If you’re a nature lover, you’ll surely enjoy traveling off the beaten track to reach quiet undisturbed spots where you can watch animals in their natural habitat.
If so, you’ll love Emilia-Romagna’s plentiful nature reserves, protected areas and forests with an abundance of wildlife.
One is the Po Delta Park, an area rich in biodiversity, perfect for a day immersed in nature!
Your first stop inside the Po Delta Park is the Riserva Naturale Gran Bosco della Mesola [Mesola Forest Nature Reserve], one of the last and best-preserved remnants of the area’s wooded plains, just a trace of the ancient forests that covered the Adriatic Coast until a few centuries ago.
During the Este Dynasty, the reserve was part of a vibrant forest teeming with wildlife stretching from the sea to the edge of Mesola Castle.
As the forest is so unique, tourists cannot visit all areas. However, there are official footpaths and cycle paths you can follow, promising glimpses of Mesola deer, also known as Dune deer.
As well as being a great place for you to spot these indigenous species, Mesola Forest is a proper 1,058-hectare monument to natural history with myriad plant species such as holly oak, manna ash, juniper, phillyrea, English oak, ash, elm, poplar and white hornbeam.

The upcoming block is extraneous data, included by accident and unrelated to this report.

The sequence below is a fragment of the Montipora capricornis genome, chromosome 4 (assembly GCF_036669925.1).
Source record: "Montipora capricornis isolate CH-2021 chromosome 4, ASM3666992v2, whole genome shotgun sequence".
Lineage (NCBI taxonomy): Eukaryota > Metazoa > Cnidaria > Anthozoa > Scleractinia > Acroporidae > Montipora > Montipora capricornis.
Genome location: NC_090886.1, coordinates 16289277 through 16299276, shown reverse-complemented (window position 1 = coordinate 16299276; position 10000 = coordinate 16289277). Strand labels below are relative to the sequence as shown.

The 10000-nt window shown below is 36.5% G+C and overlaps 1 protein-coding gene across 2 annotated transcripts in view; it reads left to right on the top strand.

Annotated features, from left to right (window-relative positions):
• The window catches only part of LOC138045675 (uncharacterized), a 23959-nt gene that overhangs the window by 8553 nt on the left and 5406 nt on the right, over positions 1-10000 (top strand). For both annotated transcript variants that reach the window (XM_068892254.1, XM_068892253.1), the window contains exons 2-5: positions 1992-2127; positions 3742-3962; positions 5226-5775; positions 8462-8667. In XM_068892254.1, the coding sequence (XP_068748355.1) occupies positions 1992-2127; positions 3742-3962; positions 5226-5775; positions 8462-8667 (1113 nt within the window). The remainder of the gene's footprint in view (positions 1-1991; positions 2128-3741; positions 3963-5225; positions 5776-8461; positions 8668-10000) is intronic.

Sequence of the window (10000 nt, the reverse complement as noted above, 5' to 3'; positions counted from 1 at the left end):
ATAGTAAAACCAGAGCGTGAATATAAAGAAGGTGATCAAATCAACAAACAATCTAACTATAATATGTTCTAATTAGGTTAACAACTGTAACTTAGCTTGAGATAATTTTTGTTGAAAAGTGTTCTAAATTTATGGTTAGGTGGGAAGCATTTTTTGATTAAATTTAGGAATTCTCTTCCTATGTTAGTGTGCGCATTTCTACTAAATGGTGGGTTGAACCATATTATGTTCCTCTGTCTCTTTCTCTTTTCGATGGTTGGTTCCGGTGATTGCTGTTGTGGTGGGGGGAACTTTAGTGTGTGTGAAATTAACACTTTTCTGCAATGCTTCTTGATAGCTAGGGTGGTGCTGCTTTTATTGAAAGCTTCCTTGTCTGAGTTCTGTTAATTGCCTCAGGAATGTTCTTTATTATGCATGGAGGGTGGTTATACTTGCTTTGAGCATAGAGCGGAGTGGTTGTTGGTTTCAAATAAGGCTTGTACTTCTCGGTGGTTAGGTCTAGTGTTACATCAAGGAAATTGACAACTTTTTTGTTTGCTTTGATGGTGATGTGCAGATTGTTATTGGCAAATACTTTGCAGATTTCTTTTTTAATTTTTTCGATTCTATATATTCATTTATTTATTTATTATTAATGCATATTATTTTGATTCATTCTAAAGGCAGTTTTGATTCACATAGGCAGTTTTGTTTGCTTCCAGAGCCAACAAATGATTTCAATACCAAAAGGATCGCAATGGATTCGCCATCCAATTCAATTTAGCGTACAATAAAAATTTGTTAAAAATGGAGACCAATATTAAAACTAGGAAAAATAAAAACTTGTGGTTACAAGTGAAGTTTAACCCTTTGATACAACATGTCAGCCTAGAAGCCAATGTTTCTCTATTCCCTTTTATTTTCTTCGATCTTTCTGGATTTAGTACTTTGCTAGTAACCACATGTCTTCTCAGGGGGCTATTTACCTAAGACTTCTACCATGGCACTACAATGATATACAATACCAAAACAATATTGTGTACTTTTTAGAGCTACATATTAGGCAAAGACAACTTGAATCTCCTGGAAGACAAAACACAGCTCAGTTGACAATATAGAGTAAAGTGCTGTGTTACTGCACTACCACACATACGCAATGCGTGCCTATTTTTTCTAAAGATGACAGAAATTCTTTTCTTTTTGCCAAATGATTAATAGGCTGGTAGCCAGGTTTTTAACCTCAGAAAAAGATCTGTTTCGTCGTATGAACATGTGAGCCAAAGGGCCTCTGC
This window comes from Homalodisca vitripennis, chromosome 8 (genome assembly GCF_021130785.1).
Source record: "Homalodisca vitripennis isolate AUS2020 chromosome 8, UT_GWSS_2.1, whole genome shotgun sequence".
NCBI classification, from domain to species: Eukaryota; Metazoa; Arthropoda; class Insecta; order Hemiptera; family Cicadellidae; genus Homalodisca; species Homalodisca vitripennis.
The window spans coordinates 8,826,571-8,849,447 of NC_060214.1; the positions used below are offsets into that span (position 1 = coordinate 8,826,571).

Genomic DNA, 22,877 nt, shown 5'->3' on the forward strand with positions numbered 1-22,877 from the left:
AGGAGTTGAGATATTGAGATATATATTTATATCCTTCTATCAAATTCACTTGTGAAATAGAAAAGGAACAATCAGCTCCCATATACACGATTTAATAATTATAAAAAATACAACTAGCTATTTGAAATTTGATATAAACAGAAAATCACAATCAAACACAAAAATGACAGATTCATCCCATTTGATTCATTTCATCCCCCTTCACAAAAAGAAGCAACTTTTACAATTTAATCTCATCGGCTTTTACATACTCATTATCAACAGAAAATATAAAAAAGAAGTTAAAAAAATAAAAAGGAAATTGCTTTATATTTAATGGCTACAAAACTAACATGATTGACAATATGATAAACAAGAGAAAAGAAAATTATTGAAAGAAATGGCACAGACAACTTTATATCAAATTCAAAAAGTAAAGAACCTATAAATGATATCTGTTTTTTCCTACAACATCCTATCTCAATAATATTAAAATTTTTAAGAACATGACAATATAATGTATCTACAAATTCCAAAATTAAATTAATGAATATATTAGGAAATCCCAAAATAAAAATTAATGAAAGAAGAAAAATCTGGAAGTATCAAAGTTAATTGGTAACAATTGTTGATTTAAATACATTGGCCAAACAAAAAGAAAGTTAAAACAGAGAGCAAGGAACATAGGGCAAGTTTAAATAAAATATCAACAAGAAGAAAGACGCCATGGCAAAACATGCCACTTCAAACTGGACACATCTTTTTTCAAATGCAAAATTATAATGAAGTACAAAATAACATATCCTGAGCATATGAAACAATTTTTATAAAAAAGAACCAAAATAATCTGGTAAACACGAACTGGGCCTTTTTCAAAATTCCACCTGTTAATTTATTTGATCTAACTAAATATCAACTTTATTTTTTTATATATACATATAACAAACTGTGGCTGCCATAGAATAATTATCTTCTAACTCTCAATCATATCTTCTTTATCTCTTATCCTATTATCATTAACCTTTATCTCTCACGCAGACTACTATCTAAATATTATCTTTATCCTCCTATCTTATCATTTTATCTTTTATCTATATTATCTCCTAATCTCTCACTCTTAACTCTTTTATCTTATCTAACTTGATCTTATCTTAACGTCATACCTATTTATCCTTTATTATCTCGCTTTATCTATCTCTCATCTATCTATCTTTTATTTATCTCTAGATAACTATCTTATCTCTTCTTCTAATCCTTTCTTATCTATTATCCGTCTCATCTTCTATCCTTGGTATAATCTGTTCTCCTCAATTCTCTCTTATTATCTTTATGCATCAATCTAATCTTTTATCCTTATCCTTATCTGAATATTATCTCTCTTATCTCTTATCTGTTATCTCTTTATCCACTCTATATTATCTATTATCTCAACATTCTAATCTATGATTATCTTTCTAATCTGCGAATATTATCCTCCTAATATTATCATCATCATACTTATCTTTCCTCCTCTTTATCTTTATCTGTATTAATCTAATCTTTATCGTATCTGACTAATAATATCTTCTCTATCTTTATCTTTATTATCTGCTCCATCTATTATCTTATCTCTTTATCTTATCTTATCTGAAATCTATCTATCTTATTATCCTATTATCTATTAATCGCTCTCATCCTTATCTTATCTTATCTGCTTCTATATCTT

Additionally, there’s a 500-metre path for the blind equipped with handrails and Braille plaques that describe the various plant and animal species.
After an Emilia-Romagna style lunch break (worth noting is Pasticcio Ferrarese, a short-crust pie filled with savoury macaroni), the second half of your nature itinerary in the Po Delta is focused on birdwatching.
The Po Delta is the most important ornithological area in Italy and one of the most significant in Europe, with over 310 recognised species thus far. The count is constantly updated as new species are sighted.
The area’s rich biodiversity is due to its vast environmental complexity. Here the waters of the Adriatic Sea meet those of the Po River and the torrents from the Apennines, resulting in an ideal habitat, abundant in shelter, food and nesting grounds.
To help you spot the rarest and most beautiful protected species, there are strategically placed camouflaged observation towers and viewing areas throughout the park.
Some of the most interesting birds you can see are flamingos, purple herons, squacco herons, pygmy cormorants, black-winged stilts, storks and many rail birds, birds of prey, sandpipers and passerines.
So, set out to explore this enchanting corner of the Adriatic Coast, keeping in mind that this itinerary is for visitors who not only love nature but respect it.